For Marcus Clauss, co-author of this Japanese study, these observations were sensational. He has been researching herbivores with a foregut-fermenting digestive system at the University of Zurich for many years; proboscis monkeys belong to this group of ‘foregut fermenters’, along with hippopotamuses, sloths, kangaroos and cows.
Unlike herbivores such as horses, rhinoceroses, rabbits and many other species of monkey, foregut fermenters have trouble digesting plant fiber in the colon: Their digestive system can’t cope if too much food is ingested as the digesta passes through the foregut too quickly. In other words, they’re condemned to cautious eating. Colon fermenters don’t have that problem, however. These include species with a large food intake such as elephants or a low food intake like koala bears.
According to Clauss, only ruminants – namely cows, buffaloes, deer, antelope, giraffes and camels – have found a solution to the foregut problem. As they reduce the size of the digesta intensively, they can afford to ingest more food. And the proboscis monkey observations seem to support precisely this theory. They reveal that on the whole the monkeys eat longer and therefore presumably more on days when they display ruminant-like behavior than on other days.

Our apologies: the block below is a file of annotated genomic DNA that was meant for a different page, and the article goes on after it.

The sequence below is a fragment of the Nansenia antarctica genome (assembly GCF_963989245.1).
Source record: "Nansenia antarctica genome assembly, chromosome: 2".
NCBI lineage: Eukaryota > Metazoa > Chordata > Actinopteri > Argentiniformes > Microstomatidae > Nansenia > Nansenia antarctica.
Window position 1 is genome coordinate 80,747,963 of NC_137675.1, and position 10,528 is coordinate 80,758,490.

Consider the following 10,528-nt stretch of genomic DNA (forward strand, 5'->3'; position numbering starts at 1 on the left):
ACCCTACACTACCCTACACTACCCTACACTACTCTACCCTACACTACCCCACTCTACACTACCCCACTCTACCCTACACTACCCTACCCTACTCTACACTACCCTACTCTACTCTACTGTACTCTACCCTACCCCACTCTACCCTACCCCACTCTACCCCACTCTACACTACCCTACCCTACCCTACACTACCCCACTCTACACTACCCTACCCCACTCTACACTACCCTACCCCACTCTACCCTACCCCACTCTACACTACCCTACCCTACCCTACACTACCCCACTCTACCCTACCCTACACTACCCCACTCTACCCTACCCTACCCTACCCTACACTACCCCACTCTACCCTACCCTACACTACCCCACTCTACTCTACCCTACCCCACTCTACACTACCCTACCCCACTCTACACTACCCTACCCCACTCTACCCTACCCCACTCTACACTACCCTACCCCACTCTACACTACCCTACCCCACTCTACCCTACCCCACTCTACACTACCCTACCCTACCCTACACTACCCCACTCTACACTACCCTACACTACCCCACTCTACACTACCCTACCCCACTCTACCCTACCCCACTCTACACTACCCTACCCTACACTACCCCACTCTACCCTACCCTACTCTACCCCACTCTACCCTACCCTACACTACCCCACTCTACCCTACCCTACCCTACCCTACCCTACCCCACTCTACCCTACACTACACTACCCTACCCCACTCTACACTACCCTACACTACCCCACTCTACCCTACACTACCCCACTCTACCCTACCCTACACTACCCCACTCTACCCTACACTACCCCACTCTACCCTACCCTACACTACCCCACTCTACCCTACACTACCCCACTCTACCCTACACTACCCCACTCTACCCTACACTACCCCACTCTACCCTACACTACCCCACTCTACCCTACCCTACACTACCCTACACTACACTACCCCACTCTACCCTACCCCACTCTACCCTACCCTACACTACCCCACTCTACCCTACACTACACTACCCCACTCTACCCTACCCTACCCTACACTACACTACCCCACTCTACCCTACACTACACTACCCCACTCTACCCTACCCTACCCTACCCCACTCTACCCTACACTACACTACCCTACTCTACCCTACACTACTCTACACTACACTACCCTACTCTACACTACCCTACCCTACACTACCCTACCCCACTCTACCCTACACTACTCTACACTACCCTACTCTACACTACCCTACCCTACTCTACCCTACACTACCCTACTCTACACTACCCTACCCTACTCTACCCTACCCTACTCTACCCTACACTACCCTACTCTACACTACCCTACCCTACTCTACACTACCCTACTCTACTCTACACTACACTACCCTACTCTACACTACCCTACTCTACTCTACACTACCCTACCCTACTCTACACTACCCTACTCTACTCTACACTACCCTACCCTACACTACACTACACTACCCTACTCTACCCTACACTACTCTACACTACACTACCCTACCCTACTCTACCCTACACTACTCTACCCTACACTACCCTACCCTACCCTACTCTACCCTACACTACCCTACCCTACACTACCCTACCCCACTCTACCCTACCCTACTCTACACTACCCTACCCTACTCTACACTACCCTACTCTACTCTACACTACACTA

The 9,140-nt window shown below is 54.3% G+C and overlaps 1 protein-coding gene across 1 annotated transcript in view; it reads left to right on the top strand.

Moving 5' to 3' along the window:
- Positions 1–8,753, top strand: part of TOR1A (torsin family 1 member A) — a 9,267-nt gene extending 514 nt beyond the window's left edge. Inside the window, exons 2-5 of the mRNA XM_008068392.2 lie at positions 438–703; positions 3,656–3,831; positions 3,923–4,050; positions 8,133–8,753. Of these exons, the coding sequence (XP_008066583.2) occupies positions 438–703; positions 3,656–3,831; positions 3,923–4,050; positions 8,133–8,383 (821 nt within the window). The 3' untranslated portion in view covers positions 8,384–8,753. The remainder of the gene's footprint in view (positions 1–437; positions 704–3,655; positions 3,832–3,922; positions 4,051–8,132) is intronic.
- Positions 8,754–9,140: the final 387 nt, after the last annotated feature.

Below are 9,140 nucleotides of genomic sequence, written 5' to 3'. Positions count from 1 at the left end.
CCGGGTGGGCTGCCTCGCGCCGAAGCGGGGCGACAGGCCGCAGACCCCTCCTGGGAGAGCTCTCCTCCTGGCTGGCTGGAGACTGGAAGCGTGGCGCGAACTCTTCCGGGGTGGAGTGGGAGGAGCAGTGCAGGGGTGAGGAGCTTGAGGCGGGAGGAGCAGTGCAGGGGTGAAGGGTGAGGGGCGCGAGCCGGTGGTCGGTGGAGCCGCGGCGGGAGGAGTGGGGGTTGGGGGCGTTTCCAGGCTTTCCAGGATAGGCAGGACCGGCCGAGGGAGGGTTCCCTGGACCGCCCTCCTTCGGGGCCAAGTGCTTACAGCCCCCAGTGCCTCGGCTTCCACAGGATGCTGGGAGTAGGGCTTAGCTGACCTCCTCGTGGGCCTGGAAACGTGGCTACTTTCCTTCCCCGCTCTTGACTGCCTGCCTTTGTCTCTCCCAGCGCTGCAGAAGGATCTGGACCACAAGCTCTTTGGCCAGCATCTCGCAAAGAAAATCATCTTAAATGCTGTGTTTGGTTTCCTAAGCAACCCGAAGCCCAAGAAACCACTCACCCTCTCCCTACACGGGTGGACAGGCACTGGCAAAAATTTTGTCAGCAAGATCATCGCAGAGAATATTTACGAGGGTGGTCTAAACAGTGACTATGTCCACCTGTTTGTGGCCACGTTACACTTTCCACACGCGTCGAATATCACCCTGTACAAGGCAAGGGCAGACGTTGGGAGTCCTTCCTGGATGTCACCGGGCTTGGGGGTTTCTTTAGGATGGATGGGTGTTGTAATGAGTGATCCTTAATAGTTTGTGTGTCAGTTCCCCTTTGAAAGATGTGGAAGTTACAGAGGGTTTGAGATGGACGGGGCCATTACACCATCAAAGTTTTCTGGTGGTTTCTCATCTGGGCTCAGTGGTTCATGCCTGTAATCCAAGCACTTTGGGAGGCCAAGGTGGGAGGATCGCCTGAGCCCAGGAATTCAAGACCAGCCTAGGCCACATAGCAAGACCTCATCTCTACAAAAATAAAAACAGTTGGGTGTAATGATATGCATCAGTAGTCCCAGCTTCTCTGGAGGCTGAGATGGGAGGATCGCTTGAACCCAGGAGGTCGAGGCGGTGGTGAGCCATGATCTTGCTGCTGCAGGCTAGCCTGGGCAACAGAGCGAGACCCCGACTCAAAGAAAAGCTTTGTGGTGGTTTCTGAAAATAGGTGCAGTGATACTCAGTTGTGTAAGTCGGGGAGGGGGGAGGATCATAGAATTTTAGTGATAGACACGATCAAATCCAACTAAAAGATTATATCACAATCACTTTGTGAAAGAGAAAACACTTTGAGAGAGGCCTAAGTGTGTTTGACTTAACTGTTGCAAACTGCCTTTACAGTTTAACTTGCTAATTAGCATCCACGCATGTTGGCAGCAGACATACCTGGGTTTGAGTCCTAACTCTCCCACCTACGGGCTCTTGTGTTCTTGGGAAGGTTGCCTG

So far, this behavior has only been observed in proboscis monkeys from a particular region in Malaysia. Whether this is a regional tradition or all proboscis monkeys display this behavior and it has just gone unnoticed thus far remains unclear.
Ikki Matsuda, Tadahiro Murai, Marcus Clauss, Tomomi Yamada, Augustine Tuuga, Henry Bernard and Seigo Higashi: Regurgitation and remastication in the foregut-fermenting proboscis monkey (Nasalis larvatus), in: Biology Letters, doi:10.1098/rsbl.2011.0197